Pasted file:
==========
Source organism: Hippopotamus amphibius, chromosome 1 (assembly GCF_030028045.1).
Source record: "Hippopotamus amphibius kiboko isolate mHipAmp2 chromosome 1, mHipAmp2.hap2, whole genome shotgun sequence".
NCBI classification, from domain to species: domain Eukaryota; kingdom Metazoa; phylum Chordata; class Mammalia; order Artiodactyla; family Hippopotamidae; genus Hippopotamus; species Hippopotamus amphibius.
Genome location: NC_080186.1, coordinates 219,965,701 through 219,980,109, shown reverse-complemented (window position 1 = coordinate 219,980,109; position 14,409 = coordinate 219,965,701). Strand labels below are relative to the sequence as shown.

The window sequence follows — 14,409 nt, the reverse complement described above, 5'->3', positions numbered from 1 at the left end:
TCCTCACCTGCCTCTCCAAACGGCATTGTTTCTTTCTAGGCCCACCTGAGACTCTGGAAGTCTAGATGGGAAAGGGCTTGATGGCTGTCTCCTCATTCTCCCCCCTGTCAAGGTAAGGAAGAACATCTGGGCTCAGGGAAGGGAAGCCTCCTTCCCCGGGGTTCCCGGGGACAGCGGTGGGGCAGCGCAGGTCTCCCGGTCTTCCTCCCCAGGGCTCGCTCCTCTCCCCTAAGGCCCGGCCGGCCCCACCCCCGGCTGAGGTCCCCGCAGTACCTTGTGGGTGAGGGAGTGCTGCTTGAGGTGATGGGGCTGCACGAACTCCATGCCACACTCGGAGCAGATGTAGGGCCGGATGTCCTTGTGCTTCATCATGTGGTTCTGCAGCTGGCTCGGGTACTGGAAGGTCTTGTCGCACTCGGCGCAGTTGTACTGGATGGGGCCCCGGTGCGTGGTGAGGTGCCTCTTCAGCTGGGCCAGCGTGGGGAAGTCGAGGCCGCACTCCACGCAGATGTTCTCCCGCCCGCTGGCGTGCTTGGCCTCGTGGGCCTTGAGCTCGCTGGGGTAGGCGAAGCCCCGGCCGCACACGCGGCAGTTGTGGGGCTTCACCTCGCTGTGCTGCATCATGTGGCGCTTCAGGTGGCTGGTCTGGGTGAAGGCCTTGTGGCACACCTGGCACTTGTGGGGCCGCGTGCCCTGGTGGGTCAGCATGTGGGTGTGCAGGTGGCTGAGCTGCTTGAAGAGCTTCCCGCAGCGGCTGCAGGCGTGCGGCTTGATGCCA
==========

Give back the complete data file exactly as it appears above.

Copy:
Source organism: Hippopotamus amphibius, chromosome 1 (assembly GCF_030028045.1).
Source record: "Hippopotamus amphibius kiboko isolate mHipAmp2 chromosome 1, mHipAmp2.hap2, whole genome shotgun sequence".
NCBI classification, from domain to species: domain Eukaryota; kingdom Metazoa; phylum Chordata; class Mammalia; order Artiodactyla; family Hippopotamidae; genus Hippopotamus; species Hippopotamus amphibius.
Genome location: NC_080186.1, coordinates 219,965,701 through 219,980,109, shown reverse-complemented (window position 1 = coordinate 219,980,109; position 14,409 = coordinate 219,965,701). Strand labels below are relative to the sequence as shown.

The window sequence follows — 14,409 nt, the reverse complement described above, 5'->3', positions numbered from 1 at the left end:
TCCTCACCTGCCTCTCCAAACGGCATTGTTTCTTTCTAGGCCCACCTGAGACTCTGGAAGTCTAGATGGGAAAGGGCTTGATGGCTGTCTCCTCATTCTCCCCCCTGTCAAGGTAAGGAAGAACATCTGGGCTCAGGGAAGGGAAGCCTCCTTCCCCGGGGTTCCCGGGGACAGCGGTGGGGCAGCGCAGGTCTCCCGGTCTTCCTCCCCAGGGCTCGCTCCTCTCCCCTAAGGCCCGGCCGGCCCCACCCCCGGCTGAGGTCCCCGCAGTACCTTGTGGGTGAGGGAGTGCTGCTTGAGGTGATGGGGCTGCACGAACTCCATGCCACACTCGGAGCAGATGTAGGGCCGGATGTCCTTGTGCTTCATCATGTGGTTCTGCAGCTGGCTCGGGTACTGGAAGGTCTTGTCGCACTCGGCGCAGTTGTACTGGATGGGGCCCCGGTGCGTGGTGAGGTGCCTCTTCAGCTGGGCCAGCGTGGGGAAGTCGAGGCCGCACTCCACGCAGATGTTCTCCCGCCCGCTGGCGTGCTTGGCCTCGTGGGCCTTGAGCTCGCTGGGGTAGGCGAAGCCCCGGCCGCACACGCGGCAGTTGTGGGGCTTCACCTCGCTGTGCTGCATCATGTGGCGCTTCAGGTGGCTGGTCTGGGTGAAGGCCTTGTGGCACACCTGGCACTTGTGGGGCCGCGTGCCCTGGTGGGTCAGCATGTGGGTGTGCAGGTGGCTGAGCTGCTTGAAGAGCTTCCCGCAGCGGCTGCAGGCGTGCGGCTTGATGCCA